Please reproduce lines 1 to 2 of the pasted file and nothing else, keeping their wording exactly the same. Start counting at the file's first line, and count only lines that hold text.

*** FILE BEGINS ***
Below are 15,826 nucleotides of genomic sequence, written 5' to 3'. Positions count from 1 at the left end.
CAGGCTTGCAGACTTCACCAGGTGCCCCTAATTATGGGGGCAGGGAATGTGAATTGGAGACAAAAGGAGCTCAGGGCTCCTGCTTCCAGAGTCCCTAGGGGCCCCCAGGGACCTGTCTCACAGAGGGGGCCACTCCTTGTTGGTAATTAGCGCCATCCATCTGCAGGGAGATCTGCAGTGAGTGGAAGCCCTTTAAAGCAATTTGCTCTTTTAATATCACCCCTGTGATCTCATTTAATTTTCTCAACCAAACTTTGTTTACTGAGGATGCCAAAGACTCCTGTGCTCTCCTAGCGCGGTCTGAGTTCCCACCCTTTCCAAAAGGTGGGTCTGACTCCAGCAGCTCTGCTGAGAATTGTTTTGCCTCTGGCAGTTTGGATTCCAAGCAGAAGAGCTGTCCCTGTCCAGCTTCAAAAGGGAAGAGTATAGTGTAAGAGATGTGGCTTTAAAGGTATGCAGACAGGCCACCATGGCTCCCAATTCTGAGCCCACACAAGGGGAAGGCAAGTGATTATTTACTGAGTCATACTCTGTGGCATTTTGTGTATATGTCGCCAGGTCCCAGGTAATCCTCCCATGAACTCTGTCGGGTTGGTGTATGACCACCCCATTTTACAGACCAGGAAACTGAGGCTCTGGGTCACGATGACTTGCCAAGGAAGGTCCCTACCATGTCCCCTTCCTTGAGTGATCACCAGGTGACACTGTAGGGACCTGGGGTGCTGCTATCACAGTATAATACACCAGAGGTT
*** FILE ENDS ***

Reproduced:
Below are 15,826 nucleotides of genomic sequence, written 5' to 3'. Positions count from 1 at the left end.
CAGGCTTGCAGACTTCACCAGGTGCCCCTAATTATGGGGGCAGGGAATGTGAATTGGAGACAAAAGGAGCTCAGGGCTCCTGCTTCCAGAGTCCCTAGGGGCCCCCAGGGACCTGTCTCACAGAGGGGGCCACTCCTTGTTGGTAATTAGCGCCATCCATCTGCAGGGAGATCTGCAGTGAGTGGAAGCCCTTTAAAGCAATTTGCTCTTTTAATATCACCCCTGTGATCTCATTTAATTTTCTCAACCAAACTTTGTTTACTGAGGATGCCAAAGACTCCTGTGCTCTCCTAGCGCGGTCTGAGTTCCCACCCTTTCCAAAAGGTGGGTCTGACTCCAGCAGCTCTGCTGAGAATTGTTTTGCCTCTGGCAGTTTGGATTCCAAGCAGAAGAGCTGTCCCTGTCCAGCTTCAAAAGGGAAGAGTATAGTGTAAGAGATGTGGCTTTAAAGGTATGCAGACAGGCCACCATGGCTCCCAATTCTGAGCCCACACAAGGGGAAGGCAAGTGATTATTTACTGAGTCATACTCTGTGGCATTTTGTGTATATGTCGCCAGGTCCCAGGTAATCCTCCCATGAACTCTGTCGGGTTGGTGTATGACCACCCCATTTTACAGACCAGGAAACTGAGGCTCTGGGTCACGATGACTTGCCAAGGAAGGTCCCTACCATGTCCCCTTCCTTGAGTGATCACCAGGTGACACTGTAGGGACCTGGGGTGCTGCTATCACAGTATAATACACCAGAGGTT